Like so many other black men in the United States, Eric Garner has been denied justice even in death.
Deputy Attorney General Rod Rosenstein is considering, but is expected to reject, federal civil rights charges against Daniel Pantaleo, the police officer whose use of a chokehold on Mr. Garner led to his death on a Staten Island street in 2014.
A state grand jury already declined to indict Mr. Pantaleo on homicide charges in 2014. Obama Justice Department officials sat on the case for nearly a year, as civil rights prosecutors in Washington feuded with federal prosecutors in New York who didn’t think the evidence was strong enough. The Justice Department asked the city to delay police disciplinary proceedings while it was considering the case. It landed on Mr. Rosenstein’s desk in recent weeks when civil rights prosecutors recommended bringing charges over the objections of the New York prosecutors.
Hope for any justice probably lies in Mayor Bill de Blasio and his police commissioner, James O’Neill, doing what probably should have been done years ago: firing Mr. Pantaleo.
But the bigger question is why, given his record, Mr. Pantaleo was on the street the day he wrapped his arm around Mr. Garner’s throat, and why New York police officers so often avoid real discipline for wrongdoing.
By the time Mr. Pantaleo approached Mr. Garner outside a Staten Island beauty supply store because he thought he was selling untaxed loose cigarettes, the city’s independent Civilian Complaint Review Board had substantiated four allegations of abuse against him in two incidents since he joined the department in 2006, according to leaked disciplinary records published by ThinkProgress last year.
That record should have served as a red flag. As of May, just 8 percent of the city’s 36,000 police officers have ever had a single complaint against them substantiated by the review board. Just 550 officers — 2 percent of the force — have had two substantiated complaints. Mr. Pantaleo was disciplined just once, lightly. After an abusive frisk in 2012, the Police Department docked two days of his vacation pay.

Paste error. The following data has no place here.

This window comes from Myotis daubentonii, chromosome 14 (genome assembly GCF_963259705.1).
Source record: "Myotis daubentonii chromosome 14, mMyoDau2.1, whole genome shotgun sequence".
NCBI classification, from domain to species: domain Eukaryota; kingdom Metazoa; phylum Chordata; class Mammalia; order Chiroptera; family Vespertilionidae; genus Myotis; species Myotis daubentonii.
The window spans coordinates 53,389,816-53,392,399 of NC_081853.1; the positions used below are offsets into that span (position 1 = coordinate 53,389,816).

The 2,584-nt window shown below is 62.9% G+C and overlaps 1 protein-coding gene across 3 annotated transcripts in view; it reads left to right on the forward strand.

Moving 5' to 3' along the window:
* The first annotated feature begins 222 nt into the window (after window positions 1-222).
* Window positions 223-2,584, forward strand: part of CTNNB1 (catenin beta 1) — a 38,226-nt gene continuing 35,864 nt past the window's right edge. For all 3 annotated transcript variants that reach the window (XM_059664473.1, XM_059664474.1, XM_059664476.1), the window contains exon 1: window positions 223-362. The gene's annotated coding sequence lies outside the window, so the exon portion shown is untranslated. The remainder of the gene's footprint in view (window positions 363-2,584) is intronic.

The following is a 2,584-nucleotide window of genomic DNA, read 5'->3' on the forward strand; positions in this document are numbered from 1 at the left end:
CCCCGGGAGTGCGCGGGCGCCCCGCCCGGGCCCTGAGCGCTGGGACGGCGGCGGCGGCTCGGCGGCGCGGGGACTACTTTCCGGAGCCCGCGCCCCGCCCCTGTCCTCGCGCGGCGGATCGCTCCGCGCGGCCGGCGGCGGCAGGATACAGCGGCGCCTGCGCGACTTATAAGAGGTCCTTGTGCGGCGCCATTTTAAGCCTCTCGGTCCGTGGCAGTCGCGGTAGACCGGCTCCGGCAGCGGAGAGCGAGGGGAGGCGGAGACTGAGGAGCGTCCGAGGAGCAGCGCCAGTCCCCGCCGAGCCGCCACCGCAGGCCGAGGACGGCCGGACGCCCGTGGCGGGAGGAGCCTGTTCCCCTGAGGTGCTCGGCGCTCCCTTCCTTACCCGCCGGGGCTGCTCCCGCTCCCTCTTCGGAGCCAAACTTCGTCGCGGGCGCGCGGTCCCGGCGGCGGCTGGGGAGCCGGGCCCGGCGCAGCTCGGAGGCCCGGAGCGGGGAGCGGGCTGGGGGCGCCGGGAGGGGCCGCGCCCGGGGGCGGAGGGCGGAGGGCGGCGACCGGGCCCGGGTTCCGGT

The Garner case is an example of a larger problem: Like his predecessors, Mr. de Blasio, who was elected promising to make policing fairer for black and Latino New Yorkers, has not done enough to hold the police accountable for misconduct and abuse.
There are signs of progress. Complaints against officers are down since Mr. de Blasio took office. So are police stops, though they had already begun a steep decline in 2013 under former Mayor Michael Bloomberg, after a federal judge struck down the city’s aggressive use of the tactic known as stop and frisk as unconstitutional.
But in many ways the mayor — stung in his first term when hundreds of police officers turned their backs on him at the funerals of two police officers murdered because of the uniform they wore — has resisted attempts at reform.
Mr. de Blasio opposed legislation increasing oversight of police stops, eventually backing a more limited version amid the threat that council members would override his veto. He threatened to veto legislation that would have made the use of a chokehold by a police officer a crime.
Many of the racial disparities under Mr. Bloomberg that Mr. de Blasio rightfully denounced have persisted. Arrests for marijuana possession are down to about 17000 a year, half of what they were under Mr. Bloomberg. But city data shows blacks and Latinos continue to make up an overwhelming majority of those arrested. Police Department officials have said their enforcement mirrors complaints but have yet to provide compelling data to back up the claim. Facing political pressure, Mr. de Blasio said on Tuesday that the police would overhaul their marijuana enforcement policy within 30 days.
A report from the Civilian Complaint Review Board in December found that the police commissioner was increasingly rejecting the board’s disciplinary recommendations. Police officials say many of the complaints substantiated by the board are for minor infractions.
The public will just have to take their word for that, since the city no longer discloses disciplinary records of police officers, citing a state civil rights law that the mayor and Mr. O’Neill say they oppose but that can be changed only by the State Legislature. Republican control of the Senate makes that unlikely.
In the almost four years since Mr. Garner’s death, names of the black men and boys who have died unjustly at the hands of police — Walter Scott in South Carolina, Philando Castile in Minnesota, Tamir Rice in Cleveland — have been memorialized, honoring the humanity that has been lost. But more needs to be done.
The officer who used a chokehold on Mr. Garner should be fired. But the mayor needs to make it clear that New York City will hold the rest of its 36,000 police officers accountable and will work to make that discipline public if they abuse their powers and violate the public trust.